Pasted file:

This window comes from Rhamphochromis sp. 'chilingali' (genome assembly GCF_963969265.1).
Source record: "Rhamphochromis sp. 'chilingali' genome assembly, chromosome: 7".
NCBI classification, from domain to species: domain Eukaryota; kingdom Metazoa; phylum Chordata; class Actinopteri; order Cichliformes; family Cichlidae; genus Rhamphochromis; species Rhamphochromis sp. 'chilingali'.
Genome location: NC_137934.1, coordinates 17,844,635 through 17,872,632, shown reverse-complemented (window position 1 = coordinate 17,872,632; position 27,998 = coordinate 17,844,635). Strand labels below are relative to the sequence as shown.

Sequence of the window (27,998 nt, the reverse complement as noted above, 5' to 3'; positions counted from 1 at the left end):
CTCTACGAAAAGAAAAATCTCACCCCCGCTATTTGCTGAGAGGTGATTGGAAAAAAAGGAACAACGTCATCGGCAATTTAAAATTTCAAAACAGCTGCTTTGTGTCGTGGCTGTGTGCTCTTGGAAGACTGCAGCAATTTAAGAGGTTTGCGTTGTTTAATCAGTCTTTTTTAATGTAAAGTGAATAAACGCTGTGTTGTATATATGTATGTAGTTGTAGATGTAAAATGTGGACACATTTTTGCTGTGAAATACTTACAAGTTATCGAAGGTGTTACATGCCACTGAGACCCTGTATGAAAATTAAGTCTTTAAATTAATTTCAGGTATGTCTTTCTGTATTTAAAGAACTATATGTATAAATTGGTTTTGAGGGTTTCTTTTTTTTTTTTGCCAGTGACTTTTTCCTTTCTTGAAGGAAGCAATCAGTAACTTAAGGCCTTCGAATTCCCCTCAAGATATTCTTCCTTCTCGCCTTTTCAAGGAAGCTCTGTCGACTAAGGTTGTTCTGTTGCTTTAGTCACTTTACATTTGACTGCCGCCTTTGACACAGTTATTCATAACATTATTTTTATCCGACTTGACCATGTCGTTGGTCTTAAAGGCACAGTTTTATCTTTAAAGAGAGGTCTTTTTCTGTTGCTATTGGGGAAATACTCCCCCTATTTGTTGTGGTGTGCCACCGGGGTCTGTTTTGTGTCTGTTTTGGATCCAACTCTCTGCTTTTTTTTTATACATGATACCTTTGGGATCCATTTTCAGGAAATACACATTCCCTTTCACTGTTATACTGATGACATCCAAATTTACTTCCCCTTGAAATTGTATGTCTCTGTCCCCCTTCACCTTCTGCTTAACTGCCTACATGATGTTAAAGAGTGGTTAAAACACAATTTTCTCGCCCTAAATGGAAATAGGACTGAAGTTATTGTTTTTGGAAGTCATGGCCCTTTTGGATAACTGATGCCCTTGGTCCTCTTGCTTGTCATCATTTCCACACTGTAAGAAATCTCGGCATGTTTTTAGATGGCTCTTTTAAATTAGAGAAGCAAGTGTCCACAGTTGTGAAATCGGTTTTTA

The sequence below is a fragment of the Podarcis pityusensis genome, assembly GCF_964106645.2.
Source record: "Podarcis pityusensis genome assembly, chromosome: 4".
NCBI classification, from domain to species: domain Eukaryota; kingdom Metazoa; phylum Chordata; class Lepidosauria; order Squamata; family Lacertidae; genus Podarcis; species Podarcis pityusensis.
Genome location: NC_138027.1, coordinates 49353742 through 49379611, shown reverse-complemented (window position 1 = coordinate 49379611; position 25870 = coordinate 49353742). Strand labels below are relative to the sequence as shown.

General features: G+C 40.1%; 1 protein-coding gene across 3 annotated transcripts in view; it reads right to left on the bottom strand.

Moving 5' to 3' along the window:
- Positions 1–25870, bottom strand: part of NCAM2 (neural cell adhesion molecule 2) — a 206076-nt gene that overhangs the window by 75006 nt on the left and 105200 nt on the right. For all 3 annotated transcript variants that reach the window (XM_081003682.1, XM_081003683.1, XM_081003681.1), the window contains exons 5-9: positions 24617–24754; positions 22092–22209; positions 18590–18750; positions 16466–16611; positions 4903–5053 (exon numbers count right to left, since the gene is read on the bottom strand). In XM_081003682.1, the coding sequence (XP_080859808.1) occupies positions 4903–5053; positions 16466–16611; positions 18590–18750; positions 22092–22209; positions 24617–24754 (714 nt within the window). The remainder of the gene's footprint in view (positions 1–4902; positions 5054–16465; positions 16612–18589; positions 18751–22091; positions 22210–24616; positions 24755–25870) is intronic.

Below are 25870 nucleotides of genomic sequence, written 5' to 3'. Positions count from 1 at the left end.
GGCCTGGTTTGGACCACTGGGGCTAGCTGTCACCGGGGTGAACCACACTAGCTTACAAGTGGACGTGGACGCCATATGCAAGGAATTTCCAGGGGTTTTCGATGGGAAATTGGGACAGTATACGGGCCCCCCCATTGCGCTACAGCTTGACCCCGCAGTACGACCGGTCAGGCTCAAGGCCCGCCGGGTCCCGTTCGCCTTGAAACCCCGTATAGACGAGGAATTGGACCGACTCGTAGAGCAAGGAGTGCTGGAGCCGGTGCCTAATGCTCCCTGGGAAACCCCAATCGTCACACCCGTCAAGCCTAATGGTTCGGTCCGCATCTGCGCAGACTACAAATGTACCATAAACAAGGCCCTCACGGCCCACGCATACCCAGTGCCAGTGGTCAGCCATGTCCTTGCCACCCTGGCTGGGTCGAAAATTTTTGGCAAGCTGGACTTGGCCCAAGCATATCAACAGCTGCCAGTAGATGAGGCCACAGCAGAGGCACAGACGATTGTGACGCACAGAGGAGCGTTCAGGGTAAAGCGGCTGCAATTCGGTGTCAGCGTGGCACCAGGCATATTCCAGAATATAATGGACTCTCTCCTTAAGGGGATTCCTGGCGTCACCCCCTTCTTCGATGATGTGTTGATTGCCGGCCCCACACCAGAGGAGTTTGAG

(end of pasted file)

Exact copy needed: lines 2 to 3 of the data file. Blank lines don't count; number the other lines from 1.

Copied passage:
Source record: "Rhamphochromis sp. 'chilingali' genome assembly, chromosome: 7".
NCBI classification, from domain to species: domain Eukaryota; kingdom Metazoa; phylum Chordata; class Actinopteri; order Cichliformes; family Cichlidae; genus Rhamphochromis; species Rhamphochromis sp. 'chilingali'.